As a math and science teacher, I've seen multiple studies on performance of different genders in math and science. There is a gap in North America, although it's closing rapidly. (In the past 40 years, men have gone from having 20% higher averages than women to having 2% higher averages than women. Evolution doesn't act that quickly; it's a purely social bias.) Men still perform slightly higher than women in this region because there are still teachers out there who expect more from male students and push them harder. In other words, if the teacher *expects* female students to get 60s and down and *expects* male students to get 70s and higher, then that teacher who sees a male and a female student with 68% averages, then the teacher will work with the male to improve his performance, but not put in the same effort with the female student. It's a horrible thought, but it's still happening out there. The same is true for race factors, for "learning disabilities" (which I would rather call "learning anomalies" but that's another story) and more.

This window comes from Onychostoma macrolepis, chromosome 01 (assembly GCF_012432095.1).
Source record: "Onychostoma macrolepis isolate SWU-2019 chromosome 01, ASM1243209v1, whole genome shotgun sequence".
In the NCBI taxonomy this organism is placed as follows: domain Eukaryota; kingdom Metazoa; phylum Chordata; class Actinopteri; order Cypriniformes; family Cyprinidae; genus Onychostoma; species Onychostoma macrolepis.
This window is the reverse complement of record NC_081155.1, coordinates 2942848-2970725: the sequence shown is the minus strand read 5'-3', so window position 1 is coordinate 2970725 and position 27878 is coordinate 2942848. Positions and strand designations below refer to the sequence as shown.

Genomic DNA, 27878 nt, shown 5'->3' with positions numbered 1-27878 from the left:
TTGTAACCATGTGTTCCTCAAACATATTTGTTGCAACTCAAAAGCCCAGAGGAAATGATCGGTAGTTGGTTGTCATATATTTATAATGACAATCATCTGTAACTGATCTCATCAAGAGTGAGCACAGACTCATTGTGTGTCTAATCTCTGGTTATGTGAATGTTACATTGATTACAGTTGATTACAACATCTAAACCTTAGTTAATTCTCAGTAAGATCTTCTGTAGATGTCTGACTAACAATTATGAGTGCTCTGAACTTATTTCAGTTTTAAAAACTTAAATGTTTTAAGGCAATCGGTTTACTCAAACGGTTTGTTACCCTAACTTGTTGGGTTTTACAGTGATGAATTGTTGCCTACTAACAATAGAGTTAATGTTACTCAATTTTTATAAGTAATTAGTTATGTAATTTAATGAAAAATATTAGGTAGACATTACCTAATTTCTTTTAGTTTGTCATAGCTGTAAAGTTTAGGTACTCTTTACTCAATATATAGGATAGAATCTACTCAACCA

Bottom line: there is a slight and closing gap between men and women in math and science in North America, not because there is any biological difference in this particular area, but because social biases that exist in the system are failing the female students more often than they are failing the male students.